Sign in using your account with
Downtown, Cairo, Egypt.
Om Dahab: Cheap, Delicious, Homemade Fetar in Downtown Cairo
Over time, it has come to our attention that Downtown Cairo seems to be lacking in quality establishments, successful at tickling the taste buds. It’s an unfortunate truth and unless you’re looking for either high-end hotel dining or fast food, it’s not an easy task. So are you ready for the expected silver lining?
Om Dahab has been around for years and boy, are we thankful. Nestled in the alleyway across from the corner of Mahmoud Basyouni Street and Hussein El Me'mar Pasha Street that leads to the rear of After Eight, this mother and daughter-produced homemade goodness has garnered a faithful following by locals and foreigners alike; it comes as no surprise. Serving up delicious yet simple eats every day, it’s a haven for Downtown goers looking for something quick and satisfying.
It’s as simple as simple gets: one food cart in an alleyway. There are three to four tables with tablecloths and plastic chairs for seating. Lights dangle above you as you eat and the cats don’t stray very far.
Service at Om Dahab is a no-brainer as they both are as sweet as can be. There’s no set menu at Om Dahab as they tend to make whatever is found freshest that day.
On a typical day, you might also find kofta, courgettes or her infamous mashi (8LE for a large plate), which we highly recommend. For fetar, however, you can expect the following: chicken, rice, potatoes and molokheya.
Our fetar visit was a pleasure and we were surprised to find a table open at that hour. The food was served fifteen minutes after ordering and we couldn’t help but to dig in with delight. The chicken had been boiled and then thrown onto an open grill to give it that crispy finish. Dashed with a little salt, it was tender and juicy - easy to pull off the bone. Known for being the proverbial bomb, the molokheya left us floating with its perfect consistency and extra douse of garlic. To top it off, the potatoes came served in a refreshing tomato sauce, filled with peas and carrots too.
The best part about it? For a two person meal including half a chicken, a plate of rice, bowl of potatoes and two bowls of molokheya, it will cost you 32LE maximum.
We must warn you, though; of the one downside to this little place: no dessert. Instead, finish off your Downtown fetar experience at nearby Tak’eeba with a juice and shisha afterwards. You’ll be glad you did.
Is there no end to new restaurants in Cairo? Feteera opened at the beginning of March and like many of the brand new eateries which pop up out of nowhere in Zamalek, it looks to be a hip joint from the outside. However, Fateera avoids being pretentious; its walls may be adorned with indie pop art images, but its main feature is a huge stone oven at the back – which, far from being a mere gimmick, turned out to be a wonder when it comes to cooking pies.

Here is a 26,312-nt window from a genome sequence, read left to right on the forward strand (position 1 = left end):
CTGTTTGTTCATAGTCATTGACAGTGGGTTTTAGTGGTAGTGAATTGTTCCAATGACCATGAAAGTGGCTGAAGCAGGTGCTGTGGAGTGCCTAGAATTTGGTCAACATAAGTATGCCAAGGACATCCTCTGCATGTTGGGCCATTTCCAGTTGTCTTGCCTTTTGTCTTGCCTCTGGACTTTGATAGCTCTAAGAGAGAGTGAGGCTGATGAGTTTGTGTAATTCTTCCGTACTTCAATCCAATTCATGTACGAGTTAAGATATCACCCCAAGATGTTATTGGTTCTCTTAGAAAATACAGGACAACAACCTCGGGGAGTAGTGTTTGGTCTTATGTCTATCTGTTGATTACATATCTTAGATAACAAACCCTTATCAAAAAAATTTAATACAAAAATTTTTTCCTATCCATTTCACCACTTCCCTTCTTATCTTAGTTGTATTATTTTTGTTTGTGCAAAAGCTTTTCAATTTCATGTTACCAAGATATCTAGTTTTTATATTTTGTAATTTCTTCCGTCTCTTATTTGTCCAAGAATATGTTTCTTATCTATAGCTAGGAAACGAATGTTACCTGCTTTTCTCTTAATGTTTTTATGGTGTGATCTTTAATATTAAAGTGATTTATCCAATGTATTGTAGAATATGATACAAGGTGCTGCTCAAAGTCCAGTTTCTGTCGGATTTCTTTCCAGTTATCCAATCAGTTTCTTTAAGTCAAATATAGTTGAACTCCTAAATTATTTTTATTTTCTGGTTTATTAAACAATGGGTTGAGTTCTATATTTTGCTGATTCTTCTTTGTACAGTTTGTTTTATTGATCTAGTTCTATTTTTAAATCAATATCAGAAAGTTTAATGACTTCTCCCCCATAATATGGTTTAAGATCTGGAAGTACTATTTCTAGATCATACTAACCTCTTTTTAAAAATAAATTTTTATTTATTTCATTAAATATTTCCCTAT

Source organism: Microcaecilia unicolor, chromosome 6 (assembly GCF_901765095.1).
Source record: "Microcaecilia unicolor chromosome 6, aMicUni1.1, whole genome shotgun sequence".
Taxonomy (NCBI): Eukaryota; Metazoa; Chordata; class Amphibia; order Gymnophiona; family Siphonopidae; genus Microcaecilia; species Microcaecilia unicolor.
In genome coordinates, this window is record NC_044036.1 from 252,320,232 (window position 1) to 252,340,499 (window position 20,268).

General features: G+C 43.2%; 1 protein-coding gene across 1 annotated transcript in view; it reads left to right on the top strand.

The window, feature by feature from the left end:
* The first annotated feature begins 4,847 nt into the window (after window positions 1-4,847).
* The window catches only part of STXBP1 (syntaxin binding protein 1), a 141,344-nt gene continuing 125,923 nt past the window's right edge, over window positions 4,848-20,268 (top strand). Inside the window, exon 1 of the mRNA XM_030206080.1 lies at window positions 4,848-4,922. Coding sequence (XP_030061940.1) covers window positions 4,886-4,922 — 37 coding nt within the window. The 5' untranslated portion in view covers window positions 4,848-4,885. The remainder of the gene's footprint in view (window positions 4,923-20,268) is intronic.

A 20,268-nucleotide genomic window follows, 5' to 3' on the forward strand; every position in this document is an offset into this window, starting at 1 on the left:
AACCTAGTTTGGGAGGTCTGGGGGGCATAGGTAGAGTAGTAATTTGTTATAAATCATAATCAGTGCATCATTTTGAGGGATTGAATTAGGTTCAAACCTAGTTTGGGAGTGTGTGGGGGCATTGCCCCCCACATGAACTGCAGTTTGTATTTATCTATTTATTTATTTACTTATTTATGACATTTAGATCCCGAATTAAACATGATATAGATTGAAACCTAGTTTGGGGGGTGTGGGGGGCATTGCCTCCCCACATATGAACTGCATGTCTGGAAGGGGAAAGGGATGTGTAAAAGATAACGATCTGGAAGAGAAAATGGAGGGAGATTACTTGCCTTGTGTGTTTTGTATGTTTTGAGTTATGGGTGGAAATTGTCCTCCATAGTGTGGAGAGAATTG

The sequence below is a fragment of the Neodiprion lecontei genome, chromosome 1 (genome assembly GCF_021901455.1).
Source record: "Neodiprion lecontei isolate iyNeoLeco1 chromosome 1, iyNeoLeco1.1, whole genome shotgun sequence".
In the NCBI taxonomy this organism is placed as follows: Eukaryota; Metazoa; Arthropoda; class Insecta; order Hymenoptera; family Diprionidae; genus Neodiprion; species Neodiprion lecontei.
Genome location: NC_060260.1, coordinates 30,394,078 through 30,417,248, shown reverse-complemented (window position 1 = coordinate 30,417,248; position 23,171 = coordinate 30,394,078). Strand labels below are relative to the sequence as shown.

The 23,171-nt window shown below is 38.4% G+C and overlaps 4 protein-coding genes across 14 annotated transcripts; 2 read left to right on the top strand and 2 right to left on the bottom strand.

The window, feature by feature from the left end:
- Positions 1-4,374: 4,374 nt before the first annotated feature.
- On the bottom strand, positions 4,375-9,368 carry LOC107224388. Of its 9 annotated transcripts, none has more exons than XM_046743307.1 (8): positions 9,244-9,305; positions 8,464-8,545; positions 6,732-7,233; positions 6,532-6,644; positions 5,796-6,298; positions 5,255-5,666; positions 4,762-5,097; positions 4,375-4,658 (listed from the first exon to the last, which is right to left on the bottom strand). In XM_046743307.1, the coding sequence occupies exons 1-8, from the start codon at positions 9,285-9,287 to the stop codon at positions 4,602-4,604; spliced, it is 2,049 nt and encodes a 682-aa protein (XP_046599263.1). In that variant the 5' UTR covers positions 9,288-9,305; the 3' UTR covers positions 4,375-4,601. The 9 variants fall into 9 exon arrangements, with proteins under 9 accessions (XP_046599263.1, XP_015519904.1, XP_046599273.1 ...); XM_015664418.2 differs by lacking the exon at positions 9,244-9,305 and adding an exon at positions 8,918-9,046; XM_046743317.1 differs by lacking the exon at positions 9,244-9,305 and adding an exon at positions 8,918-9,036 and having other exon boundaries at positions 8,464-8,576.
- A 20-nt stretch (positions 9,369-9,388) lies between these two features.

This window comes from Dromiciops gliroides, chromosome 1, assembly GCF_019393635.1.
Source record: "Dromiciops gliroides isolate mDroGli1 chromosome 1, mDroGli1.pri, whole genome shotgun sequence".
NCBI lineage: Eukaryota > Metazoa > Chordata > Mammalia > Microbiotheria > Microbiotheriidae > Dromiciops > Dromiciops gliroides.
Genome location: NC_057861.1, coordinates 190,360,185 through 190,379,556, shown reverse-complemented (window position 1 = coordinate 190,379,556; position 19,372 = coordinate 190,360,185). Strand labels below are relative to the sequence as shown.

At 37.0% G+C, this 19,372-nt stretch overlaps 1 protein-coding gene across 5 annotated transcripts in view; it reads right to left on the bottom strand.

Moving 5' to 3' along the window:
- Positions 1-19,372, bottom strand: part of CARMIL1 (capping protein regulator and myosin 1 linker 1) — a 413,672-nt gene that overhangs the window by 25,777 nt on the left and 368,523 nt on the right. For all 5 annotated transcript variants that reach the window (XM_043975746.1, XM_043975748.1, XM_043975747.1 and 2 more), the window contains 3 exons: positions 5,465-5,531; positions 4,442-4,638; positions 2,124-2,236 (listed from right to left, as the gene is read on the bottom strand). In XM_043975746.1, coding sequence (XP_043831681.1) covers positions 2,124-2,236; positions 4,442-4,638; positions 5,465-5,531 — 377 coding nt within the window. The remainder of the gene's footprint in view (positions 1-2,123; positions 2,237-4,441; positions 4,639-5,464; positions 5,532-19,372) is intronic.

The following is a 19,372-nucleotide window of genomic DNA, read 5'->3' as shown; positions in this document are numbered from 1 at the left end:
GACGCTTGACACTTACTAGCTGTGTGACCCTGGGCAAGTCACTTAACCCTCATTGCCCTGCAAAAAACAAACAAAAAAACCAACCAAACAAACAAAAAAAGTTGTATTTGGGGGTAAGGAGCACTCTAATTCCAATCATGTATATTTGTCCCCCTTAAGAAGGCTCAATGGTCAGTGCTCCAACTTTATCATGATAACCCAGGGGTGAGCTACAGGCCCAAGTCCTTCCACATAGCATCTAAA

In Egypt, feteera can translate into anything from ‘pie' or 'pancake' to 'pizza' – balady-style – so those new to the dish may be curious as to what they'll receive. Although the menu reads ‘pie’, the selection of toppings suggests pizza, and as we waited for our ‘feteera’ to arrive we were further perplexed as we watched the chef sculpt the dough into an assortment of shapes, looking suspiciously like a pancake.
On offer from Feteera’s menu are vegetarian, cheese, seafood and chicken or meat dishes, plus additional toppings which are available for between 2LE-11LE.We ordered a Chicken and Pesto Pie (52LE) and a Mushroom Roll (25LE).
When the food arrived, it was piping hot, but we were still none-the-wiser about what to call it. We can best describe it as a crispy pancake stuffed with pizza-style fillings, so the best word for this creation may indeed be: pie. The Chicken and Pesto Pie was creamy and delicious, offering a good balance of flavour with plenty of chicken to fill the 12 inch dish. The pastry was cooked beautifully and formed a light flakey casing for the chewy cheesy center. Slightly worrying were the grease stains left at the bottom of the dish and after our cutlery failed to live up to the job, using our fingers to eat the pie turned out to be messy business.
The roll was a crispy pancake wrap, such as to rival Lebanon’s manouche. It contained roasted peppers, which despite not having been specified on the menu were a warming addition to what was otherwise a very plain snack. The mushrooms were slightly undercooked and hadn’t properly infused with the other flavours and despite the encouraging chunks of garlic and olives, all were tasteless. The roll proved to be too doughy and plain, losing all its taste despite the crunchy chewy texture we bit into at first boded well.
For dessert we treated ourselves to the Mars wrap (28LE) and a Banana and Peanut Butter wrap (29LE). Feteera could have been more generous with the amount of chocolate but the peanut butter and banana combination was a triumph, if we do say so ourselves. It tasted buttery and soft, filled with just the right amount of ripe banana.
Though feteer with toppings is nothing new, this Egyptian pie house gets the thumbs up from us for bringing a traditional Egyptian dish up to date, allowing diners to fill up on an authentic dish with a modern Zamalek twist.